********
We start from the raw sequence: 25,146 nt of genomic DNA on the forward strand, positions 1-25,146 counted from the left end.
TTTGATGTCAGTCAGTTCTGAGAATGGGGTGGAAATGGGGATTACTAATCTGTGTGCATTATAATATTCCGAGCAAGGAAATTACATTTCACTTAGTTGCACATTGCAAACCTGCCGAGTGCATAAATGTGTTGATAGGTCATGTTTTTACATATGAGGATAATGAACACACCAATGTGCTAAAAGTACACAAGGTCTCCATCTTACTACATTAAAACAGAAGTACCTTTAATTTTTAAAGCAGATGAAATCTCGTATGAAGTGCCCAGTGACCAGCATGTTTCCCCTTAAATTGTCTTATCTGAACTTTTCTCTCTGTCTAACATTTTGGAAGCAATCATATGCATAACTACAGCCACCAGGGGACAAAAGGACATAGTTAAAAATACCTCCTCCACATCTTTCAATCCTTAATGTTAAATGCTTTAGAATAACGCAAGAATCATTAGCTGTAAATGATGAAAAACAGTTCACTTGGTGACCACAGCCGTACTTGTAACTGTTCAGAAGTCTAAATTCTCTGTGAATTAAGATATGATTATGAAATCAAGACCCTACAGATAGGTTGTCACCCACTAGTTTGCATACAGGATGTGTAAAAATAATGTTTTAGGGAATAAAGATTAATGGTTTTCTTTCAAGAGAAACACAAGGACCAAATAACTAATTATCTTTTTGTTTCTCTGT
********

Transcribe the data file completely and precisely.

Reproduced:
We start from the raw sequence: 25,146 nt of genomic DNA on the forward strand, positions 1-25,146 counted from the left end.
TTTGATGTCAGTCAGTTCTGAGAATGGGGTGGAAATGGGGATTACTAATCTGTGTGCATTATAATATTCCGAGCAAGGAAATTACATTTCACTTAGTTGCACATTGCAAACCTGCCGAGTGCATAAATGTGTTGATAGGTCATGTTTTTACATATGAGGATAATGAACACACCAATGTGCTAAAAGTACACAAGGTCTCCATCTTACTACATTAAAACAGAAGTACCTTTAATTTTTAAAGCAGATGAAATCTCGTATGAAGTGCCCAGTGACCAGCATGTTTCCCCTTAAATTGTCTTATCTGAACTTTTCTCTCTGTCTAACATTTTGGAAGCAATCATATGCATAACTACAGCCACCAGGGGACAAAAGGACATAGTTAAAAATACCTCCTCCACATCTTTCAATCCTTAATGTTAAATGCTTTAGAATAACGCAAGAATCATTAGCTGTAAATGATGAAAAACAGTTCACTTGGTGACCACAGCCGTACTTGTAACTGTTCAGAAGTCTAAATTCTCTGTGAATTAAGATATGATTATGAAATCAAGACCCTACAGATAGGTTGTCACCCACTAGTTTGCATACAGGATGTGTAAAAATAATGTTTTAGGGAATAAAGATTAATGGTTTTCTTTCAAGAGAAACACAAGGACCAAATAACTAATTATCTTTTTGTTTCTCTGT